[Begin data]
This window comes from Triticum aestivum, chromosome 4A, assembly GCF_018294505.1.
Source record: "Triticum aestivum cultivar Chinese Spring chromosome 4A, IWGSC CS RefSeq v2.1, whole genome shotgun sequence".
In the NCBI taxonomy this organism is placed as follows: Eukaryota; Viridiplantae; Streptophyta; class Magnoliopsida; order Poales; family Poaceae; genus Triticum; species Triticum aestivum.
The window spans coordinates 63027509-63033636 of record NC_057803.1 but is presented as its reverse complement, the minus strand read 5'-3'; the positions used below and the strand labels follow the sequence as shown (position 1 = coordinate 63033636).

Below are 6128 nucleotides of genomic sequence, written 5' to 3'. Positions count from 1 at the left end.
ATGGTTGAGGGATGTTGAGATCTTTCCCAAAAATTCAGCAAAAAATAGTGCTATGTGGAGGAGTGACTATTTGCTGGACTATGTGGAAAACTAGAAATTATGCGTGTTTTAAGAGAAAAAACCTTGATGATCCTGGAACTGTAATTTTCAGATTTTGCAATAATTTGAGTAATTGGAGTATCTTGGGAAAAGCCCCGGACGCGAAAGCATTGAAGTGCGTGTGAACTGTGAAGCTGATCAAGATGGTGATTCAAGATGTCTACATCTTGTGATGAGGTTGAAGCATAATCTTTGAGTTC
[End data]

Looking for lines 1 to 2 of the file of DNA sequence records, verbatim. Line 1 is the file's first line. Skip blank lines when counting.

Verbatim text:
This window comes from Triticum aestivum, chromosome 4A, assembly GCF_018294505.1.
Source record: "Triticum aestivum cultivar Chinese Spring chromosome 4A, IWGSC CS RefSeq v2.1, whole genome shotgun sequence".